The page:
By Melisa Chatikobo

THE country’s blood bank has been hit by a critical shortage of blood group O as Covid-19 regulations have hindered blood collection.

Blood O group is very important as it is used in emergency situations such as traumatic bleeding or other types of emergency transfusions.

Speaking to the Daily News on Sunday last week, National Blood Services Zimbabwe (NBSZ) chief executive officer Lucy Marowa said they depend on learning institutions for blood donations and their closure has caused the blood supply to take a nose dive.

“We have a shortage of blood group O because it’s the most common in the population at 52 percent, so when you go into hospitals the majority of patients are also blood group O, hence it moves very quickly and goes into short supply.

“We do get seasonal shortages, particularly when schools are closed since 70 percent of domains come from educational institutions. However, shortages have become almost normal due to Covid-19 over the past two years, with multiple effects of the pandemic causing these shortages,” Marowa said.

Marowa said the deficit of units for the precious liquid has affected service delivery to patients during the recent festive season. “From January to November 2021 we collected around 53 000 units of blood. We distributed approximately 1 200 units during the month of December but this is far short of what should have been distributed.”

 “This is because we were experiencing shortage of blood group O in particular. Currently we have at least three days to seven days’ supply of other groups, but at most one day’s supply of blood group O. This is an unhealthy blood bank status which requires us to continue pushing for more group O donors to come forward and donate.”

She said ordinary Zimbabweans wrongly think that accidents during the festive season gobble up the blood bank yet the shortage is caused by the fact that there are other health conditions which demand more blood supply.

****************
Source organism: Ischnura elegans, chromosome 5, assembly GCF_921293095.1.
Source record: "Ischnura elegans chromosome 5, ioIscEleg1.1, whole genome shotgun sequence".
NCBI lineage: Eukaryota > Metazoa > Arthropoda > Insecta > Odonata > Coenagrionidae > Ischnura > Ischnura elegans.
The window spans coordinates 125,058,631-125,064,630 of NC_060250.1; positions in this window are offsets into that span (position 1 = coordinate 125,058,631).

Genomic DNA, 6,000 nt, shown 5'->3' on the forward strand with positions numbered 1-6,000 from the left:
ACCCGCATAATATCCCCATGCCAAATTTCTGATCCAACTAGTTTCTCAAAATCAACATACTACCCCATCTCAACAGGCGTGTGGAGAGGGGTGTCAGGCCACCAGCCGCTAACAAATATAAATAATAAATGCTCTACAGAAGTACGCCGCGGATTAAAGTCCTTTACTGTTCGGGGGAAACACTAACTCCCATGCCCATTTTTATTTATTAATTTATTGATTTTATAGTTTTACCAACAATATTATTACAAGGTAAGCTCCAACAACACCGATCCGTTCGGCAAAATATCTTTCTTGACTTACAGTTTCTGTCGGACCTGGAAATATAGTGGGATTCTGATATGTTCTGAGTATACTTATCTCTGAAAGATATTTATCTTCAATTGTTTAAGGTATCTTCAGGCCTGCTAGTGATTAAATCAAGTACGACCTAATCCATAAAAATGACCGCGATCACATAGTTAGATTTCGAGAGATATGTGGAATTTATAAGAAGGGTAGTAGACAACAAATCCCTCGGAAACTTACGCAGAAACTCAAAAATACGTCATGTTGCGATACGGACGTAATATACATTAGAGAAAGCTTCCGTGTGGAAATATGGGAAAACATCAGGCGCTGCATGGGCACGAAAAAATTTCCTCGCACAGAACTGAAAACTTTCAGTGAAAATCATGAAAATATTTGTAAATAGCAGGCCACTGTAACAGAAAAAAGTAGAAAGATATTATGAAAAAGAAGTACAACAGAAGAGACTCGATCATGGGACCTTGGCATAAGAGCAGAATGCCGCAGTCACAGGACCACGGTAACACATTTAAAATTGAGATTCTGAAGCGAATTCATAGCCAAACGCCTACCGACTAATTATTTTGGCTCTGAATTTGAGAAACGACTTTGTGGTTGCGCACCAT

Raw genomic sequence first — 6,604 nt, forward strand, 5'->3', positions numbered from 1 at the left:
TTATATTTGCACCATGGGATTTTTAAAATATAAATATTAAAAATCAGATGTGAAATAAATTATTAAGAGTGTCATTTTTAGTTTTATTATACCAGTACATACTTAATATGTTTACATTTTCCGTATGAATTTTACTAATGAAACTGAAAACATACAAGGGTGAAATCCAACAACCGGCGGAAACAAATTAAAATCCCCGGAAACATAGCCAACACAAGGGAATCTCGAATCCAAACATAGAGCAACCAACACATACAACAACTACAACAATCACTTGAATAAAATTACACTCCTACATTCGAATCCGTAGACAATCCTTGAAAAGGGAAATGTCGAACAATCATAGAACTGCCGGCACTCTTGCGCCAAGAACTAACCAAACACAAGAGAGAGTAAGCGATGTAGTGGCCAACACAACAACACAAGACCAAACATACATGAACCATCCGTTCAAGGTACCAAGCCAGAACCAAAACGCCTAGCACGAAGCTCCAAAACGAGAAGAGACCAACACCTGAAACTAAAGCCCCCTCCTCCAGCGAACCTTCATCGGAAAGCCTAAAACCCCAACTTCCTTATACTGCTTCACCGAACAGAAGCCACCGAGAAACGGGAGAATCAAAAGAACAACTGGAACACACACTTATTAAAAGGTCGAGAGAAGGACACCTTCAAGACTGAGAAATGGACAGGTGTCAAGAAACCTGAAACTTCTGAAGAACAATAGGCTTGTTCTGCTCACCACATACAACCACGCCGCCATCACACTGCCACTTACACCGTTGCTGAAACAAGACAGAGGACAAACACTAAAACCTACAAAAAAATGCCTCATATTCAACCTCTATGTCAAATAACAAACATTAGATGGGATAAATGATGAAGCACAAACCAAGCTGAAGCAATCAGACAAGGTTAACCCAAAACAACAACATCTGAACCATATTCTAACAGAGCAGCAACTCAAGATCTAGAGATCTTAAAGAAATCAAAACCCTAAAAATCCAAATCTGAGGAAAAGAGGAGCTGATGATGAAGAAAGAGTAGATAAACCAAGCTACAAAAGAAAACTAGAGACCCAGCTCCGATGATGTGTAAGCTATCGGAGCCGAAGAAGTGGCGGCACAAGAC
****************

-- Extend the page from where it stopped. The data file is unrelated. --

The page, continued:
“Different forms of anaemia were the most common conditions, not accidents and trauma as people probably expect. Postpartum haemorrhage is very common and one of the leading usage conditions,” Marowa further told the Daily News on Sunday.

Postpartum haemorrhage refers to heavy bleeding after the birth of a baby. Losing lots of blood can lead to shock or death.

A Unicef-supported household survey report in 2019 indicated that Zimbabwe has the highest maternity deaths. One of the major health complications mentioned is postpartum haemorrhage accounting for the death of women across all ages.

 Marowa dismissed the fear of contracting diseases by some people requiring blood transfusion saying the NBSZ does thorough screening so that such situations do not occur.

“One can get infected with a number of transfusion transmissible infections, which is why blood undergoes rigorous testing prior to being released for use. We currently test for hepatitis B, hepatitis C, syphilis and HIV in our country as these are transmissible by blood,”Marowa said.